Both states allow by statute a non-resident application. However they could decide for whatever reason to not process the applications due to difficulty with background checks (which we all know is false but they are not being challenged by the courts in this regard).

We need a pure carry case win at SCOTUS. Then we can go after "county of residency".

ccmc
07-12-2011, 4:13 PM
Both states allow by statute a non-resident application. However they could decide for whatever reason to not process the applications due to difficulty with background checks (which we all know is false but they are not being challenged by the courts in this regard).

I don't believe this would happen. The permits may difficult to get for residents and non-residents alike, but to take someone's money and then not process the application is too close to criminal theft.

taperxz
07-12-2011, 4:17 PM
I don't believe this would happen. The permits may difficult to get for residents and non-residents alike, but to take someone's money and then not process the application is too close to criminal theft.

Some CA sheriffs have been doing this for years. I don't see any in jail either.

wildhawker
07-12-2011, 4:30 PM
I don't believe this would happen. The permits may difficult to get for residents and non-residents alike, but to take someone's money and then not process the application is too close to criminal theft.

Most likely would be a case where the authority returns the application and fees paid. This happens even here in CA.

-Brandon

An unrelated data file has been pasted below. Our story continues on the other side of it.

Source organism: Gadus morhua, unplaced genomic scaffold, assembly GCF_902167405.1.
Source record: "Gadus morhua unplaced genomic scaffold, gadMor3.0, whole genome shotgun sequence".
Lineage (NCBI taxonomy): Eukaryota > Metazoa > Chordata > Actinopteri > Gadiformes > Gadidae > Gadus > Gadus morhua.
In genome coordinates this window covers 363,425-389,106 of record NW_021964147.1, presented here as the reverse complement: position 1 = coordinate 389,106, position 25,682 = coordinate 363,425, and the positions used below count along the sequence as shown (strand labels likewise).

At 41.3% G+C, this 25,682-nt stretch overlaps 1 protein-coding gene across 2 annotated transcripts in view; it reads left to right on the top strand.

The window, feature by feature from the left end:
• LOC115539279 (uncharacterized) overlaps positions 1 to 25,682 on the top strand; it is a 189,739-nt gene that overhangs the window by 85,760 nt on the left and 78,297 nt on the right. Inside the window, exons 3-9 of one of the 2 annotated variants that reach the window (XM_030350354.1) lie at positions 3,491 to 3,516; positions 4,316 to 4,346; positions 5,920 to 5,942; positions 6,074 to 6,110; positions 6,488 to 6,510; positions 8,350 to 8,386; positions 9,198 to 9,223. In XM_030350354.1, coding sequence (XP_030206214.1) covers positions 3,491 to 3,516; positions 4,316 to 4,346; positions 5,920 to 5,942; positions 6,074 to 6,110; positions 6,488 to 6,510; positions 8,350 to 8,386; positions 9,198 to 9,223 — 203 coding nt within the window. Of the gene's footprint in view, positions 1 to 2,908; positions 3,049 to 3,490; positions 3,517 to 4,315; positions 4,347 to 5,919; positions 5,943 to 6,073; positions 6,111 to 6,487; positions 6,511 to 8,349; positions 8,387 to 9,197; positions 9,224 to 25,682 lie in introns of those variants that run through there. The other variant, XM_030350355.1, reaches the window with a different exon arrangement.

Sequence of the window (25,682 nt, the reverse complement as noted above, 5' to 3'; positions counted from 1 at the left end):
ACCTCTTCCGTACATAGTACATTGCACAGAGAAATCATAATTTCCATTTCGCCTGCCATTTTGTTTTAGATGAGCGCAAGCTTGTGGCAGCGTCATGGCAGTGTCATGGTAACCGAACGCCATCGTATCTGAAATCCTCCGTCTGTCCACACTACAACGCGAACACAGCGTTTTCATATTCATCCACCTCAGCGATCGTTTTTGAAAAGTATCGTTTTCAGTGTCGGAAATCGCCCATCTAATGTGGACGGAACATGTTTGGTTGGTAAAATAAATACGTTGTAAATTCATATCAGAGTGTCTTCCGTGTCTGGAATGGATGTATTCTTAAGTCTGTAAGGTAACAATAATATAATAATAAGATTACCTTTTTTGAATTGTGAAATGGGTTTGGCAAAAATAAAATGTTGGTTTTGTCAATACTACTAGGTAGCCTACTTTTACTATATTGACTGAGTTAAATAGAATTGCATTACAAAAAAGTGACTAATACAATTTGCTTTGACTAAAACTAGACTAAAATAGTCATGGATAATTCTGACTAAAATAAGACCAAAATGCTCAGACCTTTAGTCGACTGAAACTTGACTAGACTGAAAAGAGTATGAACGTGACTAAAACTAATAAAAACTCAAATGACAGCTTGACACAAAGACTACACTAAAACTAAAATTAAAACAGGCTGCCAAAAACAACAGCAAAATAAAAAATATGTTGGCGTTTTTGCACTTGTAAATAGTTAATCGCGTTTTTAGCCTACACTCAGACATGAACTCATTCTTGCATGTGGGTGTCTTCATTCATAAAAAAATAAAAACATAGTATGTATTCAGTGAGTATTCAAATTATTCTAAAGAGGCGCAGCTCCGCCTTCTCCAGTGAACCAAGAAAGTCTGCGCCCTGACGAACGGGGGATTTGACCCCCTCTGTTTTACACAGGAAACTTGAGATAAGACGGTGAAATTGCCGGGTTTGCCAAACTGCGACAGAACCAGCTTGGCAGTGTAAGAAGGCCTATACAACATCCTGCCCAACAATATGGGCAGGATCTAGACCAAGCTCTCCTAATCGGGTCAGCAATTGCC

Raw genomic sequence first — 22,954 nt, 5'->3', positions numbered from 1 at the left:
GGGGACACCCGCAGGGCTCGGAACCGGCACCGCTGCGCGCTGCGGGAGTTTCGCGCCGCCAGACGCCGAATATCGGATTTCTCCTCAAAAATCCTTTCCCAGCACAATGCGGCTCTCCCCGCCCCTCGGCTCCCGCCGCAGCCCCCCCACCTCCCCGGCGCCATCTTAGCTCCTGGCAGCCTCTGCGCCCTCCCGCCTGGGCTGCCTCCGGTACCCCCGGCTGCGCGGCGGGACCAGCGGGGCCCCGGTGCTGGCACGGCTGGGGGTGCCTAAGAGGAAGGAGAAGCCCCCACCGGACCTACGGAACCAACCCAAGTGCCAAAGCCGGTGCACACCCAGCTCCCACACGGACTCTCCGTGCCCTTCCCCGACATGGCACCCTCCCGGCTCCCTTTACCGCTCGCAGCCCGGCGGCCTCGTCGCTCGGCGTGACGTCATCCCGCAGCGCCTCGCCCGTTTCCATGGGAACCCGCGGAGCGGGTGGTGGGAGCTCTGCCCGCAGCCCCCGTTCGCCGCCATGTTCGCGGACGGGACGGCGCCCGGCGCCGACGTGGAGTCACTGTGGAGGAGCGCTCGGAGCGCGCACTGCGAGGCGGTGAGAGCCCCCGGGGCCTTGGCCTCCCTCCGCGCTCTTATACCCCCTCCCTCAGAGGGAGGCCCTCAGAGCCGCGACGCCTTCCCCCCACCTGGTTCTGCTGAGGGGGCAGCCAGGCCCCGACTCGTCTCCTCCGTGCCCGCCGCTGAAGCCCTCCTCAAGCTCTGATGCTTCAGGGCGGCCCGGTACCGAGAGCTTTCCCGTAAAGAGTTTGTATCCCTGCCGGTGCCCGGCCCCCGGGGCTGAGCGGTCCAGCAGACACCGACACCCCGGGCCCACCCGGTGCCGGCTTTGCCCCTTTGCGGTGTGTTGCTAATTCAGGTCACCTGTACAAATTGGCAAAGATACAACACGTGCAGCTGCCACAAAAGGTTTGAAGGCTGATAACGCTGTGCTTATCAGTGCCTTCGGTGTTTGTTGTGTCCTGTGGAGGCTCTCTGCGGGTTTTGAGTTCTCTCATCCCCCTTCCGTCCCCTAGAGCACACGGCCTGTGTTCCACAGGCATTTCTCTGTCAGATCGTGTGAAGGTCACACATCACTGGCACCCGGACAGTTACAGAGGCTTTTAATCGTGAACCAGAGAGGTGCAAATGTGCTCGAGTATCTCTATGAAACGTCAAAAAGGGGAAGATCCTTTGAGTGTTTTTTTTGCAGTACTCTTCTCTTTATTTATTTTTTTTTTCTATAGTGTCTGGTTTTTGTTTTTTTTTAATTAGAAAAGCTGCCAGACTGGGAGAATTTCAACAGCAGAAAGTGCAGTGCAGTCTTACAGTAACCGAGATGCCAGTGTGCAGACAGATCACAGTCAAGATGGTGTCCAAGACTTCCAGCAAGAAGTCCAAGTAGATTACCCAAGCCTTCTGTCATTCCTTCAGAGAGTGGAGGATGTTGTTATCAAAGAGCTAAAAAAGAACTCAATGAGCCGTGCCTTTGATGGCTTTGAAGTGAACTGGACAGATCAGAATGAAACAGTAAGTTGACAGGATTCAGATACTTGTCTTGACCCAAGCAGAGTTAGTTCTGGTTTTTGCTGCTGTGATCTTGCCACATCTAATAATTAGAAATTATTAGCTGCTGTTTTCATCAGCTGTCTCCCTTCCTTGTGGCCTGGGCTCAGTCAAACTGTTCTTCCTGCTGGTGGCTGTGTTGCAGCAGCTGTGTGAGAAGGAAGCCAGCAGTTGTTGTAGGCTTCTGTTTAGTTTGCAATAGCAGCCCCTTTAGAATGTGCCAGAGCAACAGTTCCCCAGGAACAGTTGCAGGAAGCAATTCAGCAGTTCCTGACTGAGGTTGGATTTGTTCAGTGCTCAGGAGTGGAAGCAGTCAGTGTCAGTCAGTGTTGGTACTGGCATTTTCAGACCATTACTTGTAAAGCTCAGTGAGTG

Gray Peterson
07-12-2011, 4:40 PM
I don't believe this would happen. The permits may difficult to get for residents and non-residents alike, but to take someone's money and then not process the application is too close to criminal theft.

That's what they do to residents.

ccmc
07-15-2011, 6:15 AM
So I got curious about this and went to MD and NJ state police websites to look at the applications. Not much different than any other applications I've seen except for the references and statement of need (which I guess is simila to California's Good Cause). In MD both residents and non-residents apply to the state police, in NJ it looks like residents apply to their local LEA while non-residents presumably apply to the state police. NJ requires four photographs! What in the world do they need so many for? If I get a wild hair up my you know what, maybe I'll apply to one or the other just to see what happens. I don't even have that option in CA.

nicki
07-15-2011, 10:41 AM
As detailed by Professor Kates in a study of California gun law history, until 1969, there was no "County of Residency" requirement. Any resident of the United States could apply for a license, and people in LA could apply to a friendlier county. The urban sheriff's pitched a fit and got that "loophole" closed.



This is very interesting to me because up to 1967 loaded open carry was legal and we didn't have the "school zone" issue.

I would expect that many people who did carry guns didn't bother with CCW permits because many would just discreetly carry their guns to their cars and then take their guns with them to their businesses.

The passage of the Mulford Act closed that door and probably led to a increase in demand for CCW permits. The urban sheriffs wouldn't issue even though from what I remember from my childhood memories, civil unrest and crime was growing at the end of the 60's.

Would make sense that people would go to other counties.

This puts a new light on "Gene Byrd" and West Isleton back in 1996. Apparently up to 1998, a resident of a county could apply at any LEO in their county.

In practice, Gene Byrd was the only chief in the state who would issue to non city residents in his county(Sacramento). When he had issued over 1000 permits, then Sheriff Lou Blanas had his friend then State Sen Tim Johnson push through a bill closing that option.

Seems to me there is a "pattern" here to eliminate average folks ability to carry any kind of firearm. Of course many of these sheriffs if they had their way would eliminate private gun ownership.